Doesn’t matter where you live, attracting moths is pretty easy, and I almost guarantee productive (unlike trying to bird from your suburban backyard, where House Sparrows and starlings are your most likely guests). Any night where the temperature is warm (>10C/50F), hang a white sheet from a clothesline or against the side of your building, and set up a light in front of it. Although a regular white bulb will work okay, bulbs that emit rays in the UV spectrum, such as blacklights (cheap, less than $5 at Home Depot) or mercury vapour bulbs (considerably more expensive but brighter so will draw more in) will give you the best success, since the moths are attracted to the UV wavelengths. Make sure your white sheet is the sort that glows in the dark – some types of fabric don’t phosphoresce, which decreases its effectiveness.
Lempke’s Gold Spot
The above photos are all ones I took either in British Columbia, or at the TTPBRS moth night. They’re only a few of what I have, primarily of some of the brighter species. If you’re interested in seeing some of the rest of my extremely modest collection of moth photos (mostly from BC at the moment, and taken with flash; I’m refining my technique), visit my moth set on Flickr.
10 thoughts on “Going beyond birds”
You’re so right–moths seem the perfect companion for birders.
So much variety, such detail and color–and you capture it so well in these photos.
What gorgeous critters! Even their English names are lovely. I’ll have to try the moth-sheet thing this summer, with my 11-year-old babysittee and my camera-wielding partner.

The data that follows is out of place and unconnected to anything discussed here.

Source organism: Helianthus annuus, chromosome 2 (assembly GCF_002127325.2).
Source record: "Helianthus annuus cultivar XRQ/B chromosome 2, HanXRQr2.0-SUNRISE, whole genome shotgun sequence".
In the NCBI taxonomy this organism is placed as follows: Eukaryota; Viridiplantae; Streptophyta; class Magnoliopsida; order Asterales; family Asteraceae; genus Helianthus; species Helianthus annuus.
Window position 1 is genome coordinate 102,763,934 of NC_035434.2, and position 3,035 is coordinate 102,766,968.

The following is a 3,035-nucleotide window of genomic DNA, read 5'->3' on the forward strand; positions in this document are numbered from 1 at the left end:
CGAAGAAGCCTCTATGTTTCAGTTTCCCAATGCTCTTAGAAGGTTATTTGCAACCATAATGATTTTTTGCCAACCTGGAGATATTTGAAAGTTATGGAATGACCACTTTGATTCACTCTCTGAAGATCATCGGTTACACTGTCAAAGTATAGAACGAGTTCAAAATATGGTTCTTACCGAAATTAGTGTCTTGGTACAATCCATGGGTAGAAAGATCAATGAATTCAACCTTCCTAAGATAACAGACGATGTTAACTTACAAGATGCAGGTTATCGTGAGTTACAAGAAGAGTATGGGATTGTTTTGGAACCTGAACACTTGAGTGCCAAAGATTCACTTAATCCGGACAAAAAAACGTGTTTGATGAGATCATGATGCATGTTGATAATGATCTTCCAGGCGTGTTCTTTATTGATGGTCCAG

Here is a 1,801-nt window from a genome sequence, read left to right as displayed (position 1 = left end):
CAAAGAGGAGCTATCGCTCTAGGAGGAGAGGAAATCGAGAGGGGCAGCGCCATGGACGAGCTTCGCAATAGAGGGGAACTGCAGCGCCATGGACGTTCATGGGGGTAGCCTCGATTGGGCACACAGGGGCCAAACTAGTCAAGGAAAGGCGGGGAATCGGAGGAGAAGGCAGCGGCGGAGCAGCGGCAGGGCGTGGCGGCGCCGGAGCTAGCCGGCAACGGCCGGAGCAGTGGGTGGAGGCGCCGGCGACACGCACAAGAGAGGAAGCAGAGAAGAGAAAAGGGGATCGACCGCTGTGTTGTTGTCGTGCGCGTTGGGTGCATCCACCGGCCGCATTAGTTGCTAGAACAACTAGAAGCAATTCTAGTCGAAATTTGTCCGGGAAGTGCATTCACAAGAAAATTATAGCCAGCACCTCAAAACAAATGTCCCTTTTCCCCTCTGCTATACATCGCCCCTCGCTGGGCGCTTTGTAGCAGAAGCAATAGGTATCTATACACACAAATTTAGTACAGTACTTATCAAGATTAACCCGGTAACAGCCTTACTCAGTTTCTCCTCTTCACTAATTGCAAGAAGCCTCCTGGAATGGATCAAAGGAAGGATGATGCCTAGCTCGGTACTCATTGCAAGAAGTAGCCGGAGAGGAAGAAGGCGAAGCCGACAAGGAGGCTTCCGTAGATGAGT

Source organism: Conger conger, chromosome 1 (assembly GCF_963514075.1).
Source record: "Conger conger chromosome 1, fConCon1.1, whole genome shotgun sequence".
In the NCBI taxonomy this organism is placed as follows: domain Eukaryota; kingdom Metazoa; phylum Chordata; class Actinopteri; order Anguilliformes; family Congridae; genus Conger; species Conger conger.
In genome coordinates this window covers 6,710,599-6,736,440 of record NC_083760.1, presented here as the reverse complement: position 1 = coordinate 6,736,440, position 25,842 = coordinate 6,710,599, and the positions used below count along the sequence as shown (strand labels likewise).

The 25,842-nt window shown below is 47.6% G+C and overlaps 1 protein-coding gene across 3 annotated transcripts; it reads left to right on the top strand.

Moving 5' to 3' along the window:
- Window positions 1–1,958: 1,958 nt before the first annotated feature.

Thanks, Nina; and not to mention that they don’t interfere with your birding activities during the daytime! :)
LavenderBay, it’s a great thing for kids, for sure. TheMothMan often hosts moth nights at various locations around southern Ontario, and says kids get a great kick out of seeing the moths. I think that underestimates how much the adults do, too!
Great display! There is a covered entrance to the building I work in…the night lights attract numerous moths every night and morning. I believe I’m the only one who stops in the darkened entrance to examine them, and I don’t mind pulling my camera out of my bag, either.
Thanks, Mary – I’m glad to hear you’re not too shy to stop and risk a few stares to snap some photos. :)
These are wonderful pictures. Please consider sending your BC shots to E-Fauna BC. They would be appreciated, I am sure.
Yes, moths are a natural draw for birders (dragonflies are too). I spent an evening on a veranda in Bermuda with several other birders. We had been lazily birding, eating and drinking (all at the same time) and then the sun went down and the overhead lights drew moths to the table, lots of tiny cylindrical ones of the webworm morphology. We studied them with our binoculars turned upside down. (Upside down binoculars can be okay ersatz microscopes.) We collectively learned that there were many species of tiny moth, and that none of us knew anything about them. Humbling.
Thanks, Hugh. I’ll look into signing up with E-Fauna BC and submitting the photos.
Great moth story. Moths are certainly a daunting bunch, definitely humbling when you think you know how to pick out field marks on an animal for use in identification.
Hmmm. Parts of this, and the excellent photos, sound like they could be incorporated into a book if one were enterprising about it.
Your jumping spider shots are ossum. I love my little black Phidippus that haunts my studio windowsills in late winter. His name is Boris. Never knew that about spider retinae. Keep teaching!! Write a book!! If the words just flow out like this, it’ll be like breathing.
Thanks, Julie! To be quite honest, it was one of the underlying directions of the blog when I started it, and something I’d really like to pursue in the future.
I love that you have a spider to keep you company through the end of winter. And the name is perfect.